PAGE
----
The Coalition Government says it is very clear about its role in in the lead-up to elections, following the recent rulings and orders of the Caribbean Court of Justice.
According to CCJ earlier this month in its consequential orders, Government should adopt a caretaker role.
The Government has interpreted that to mean and afterwards described itself as an “interim government”.
Under Article 106 of the Constitution, the supreme law of Guyana, it says that the Government shall resign if defeated by a vote of a majority of the elected members of the National Assembly on vote of confidence.
However, the same Article said that the government shall remain in office and shall hold an election in three months.
There has been much debate on what the Coalition Government can and cannot do in the interim.
According to President David Granger on Friday, during a taped interview of ‘Public Interest’, the Coalition Government is acting correctly and in good faith.
“I would not have met…I would not have set up a working group which met several times in three weeks unless I was acting in good faith and unless I was interested in a favourable outcome for both sides.”
He explained that while nothing in the Constitution addresses “interim status”, in the Westminster model of government, like in Canada and Australia, an interim government means that Guyana may not, for example, pass a budget.
“We obviously have to keep government running. We have to limit our expenditure. We have to ensure we don’t embark on any controversial projects.”
Granger said that it means that he cannot also undertake state visits and sign agreements with foreign countries.
“So there are about half a dozen conventions that we have to comply (with) to ensure that Government restrains expenditure…restrains its actions. It does not mean that Government is out of office…it does not mean that Government ceases to function. There cannot be a void…you cannot have a country that is ungoverned.”
According to Granger, his administration is aware of the international conventions with both the Chancellor of the Judiciary and the CCJ citing an expert in their rulings- these principles are being abided.
“We accept the status of an interim government and we are not going to breach the convention.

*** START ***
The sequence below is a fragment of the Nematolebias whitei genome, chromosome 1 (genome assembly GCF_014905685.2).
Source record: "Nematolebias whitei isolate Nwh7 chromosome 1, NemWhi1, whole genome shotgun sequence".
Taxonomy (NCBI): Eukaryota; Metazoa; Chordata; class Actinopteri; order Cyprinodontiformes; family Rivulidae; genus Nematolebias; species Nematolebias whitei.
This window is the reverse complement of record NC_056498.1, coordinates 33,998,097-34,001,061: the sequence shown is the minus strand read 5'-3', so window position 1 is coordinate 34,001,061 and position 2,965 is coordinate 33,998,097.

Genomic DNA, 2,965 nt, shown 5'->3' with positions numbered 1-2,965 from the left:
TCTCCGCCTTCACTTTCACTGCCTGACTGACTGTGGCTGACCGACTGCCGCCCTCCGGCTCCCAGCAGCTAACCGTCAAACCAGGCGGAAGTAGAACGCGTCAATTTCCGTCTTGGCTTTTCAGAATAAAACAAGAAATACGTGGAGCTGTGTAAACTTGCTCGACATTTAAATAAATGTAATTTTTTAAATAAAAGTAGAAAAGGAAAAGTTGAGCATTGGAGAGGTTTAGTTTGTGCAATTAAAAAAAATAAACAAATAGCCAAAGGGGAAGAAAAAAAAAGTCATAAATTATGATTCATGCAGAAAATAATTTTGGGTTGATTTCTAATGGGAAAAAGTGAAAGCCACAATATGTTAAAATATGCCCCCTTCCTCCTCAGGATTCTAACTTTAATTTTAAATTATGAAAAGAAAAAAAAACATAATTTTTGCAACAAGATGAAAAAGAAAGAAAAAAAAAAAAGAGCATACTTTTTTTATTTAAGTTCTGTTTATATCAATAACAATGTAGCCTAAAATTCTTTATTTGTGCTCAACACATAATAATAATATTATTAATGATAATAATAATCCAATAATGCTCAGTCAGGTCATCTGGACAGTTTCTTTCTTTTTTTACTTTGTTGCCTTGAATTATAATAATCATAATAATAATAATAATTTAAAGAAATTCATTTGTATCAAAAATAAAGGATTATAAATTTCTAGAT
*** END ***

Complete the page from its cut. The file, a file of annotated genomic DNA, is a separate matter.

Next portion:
The President believed that all his actions thus far were within the scope of his office.
“We have consulted with the Opposition. We have accepted the status of an interim administration. We have set out that the process for the selection of a Chairman of GECOM is expedited. We have gone back to the National Assembly and provided GECOM with the funds…and I have said I will await GECOM announcement or GECOM will advise me when elections could be held so that as soon as I get that information, I will proclaim a date for elections.”
Granger cited the example the April 25 loss of four of his ministers because they were dual citizens.
The ministers were Joseph Harmon, Carl Greenidge, Dominic Gaskin and Dr. Rupert Roopnaraine.
“It was very painful to me but I complied with the law. So in every respect, everything that has happened for the year, in fact since December, has been in accordance with the law.”
Responding to questions about the what he means by credible elections, a word that has been introduced into debate, President Granger said it is widely accepted that the Voters’ List is bloated with far too many persons on the list who may be ineligible.
“We believe that many people who are not on the list are eligible and should be on the list.”
He said that there has been growing calls not only from his party- the People’s National Congress Reform, but also from the Coalition itself for house-to-house registration.
The controversial, countrywide process to “sanitise” the list began yesterday with the Opposition announcing plans to challenge it in the courts.
“I have seen GECOM, not on my instructions, that they will embark on house-to-house registration from July 20. These are not my doings. These are the doings of the Elections Commission and I support them that we should have a clean and credible list.
“In any event, at this stage, only the Elections Commission has the authority to run elections. Not the executive… not the National Assembly…not the President.”
Granger made it clear that he will abide with the advice of the Elections Commission when to call elections.
“Right now, it is only the Elections Commission can determine the time and the form of the elections and I am prepared to abide by their decisions.”
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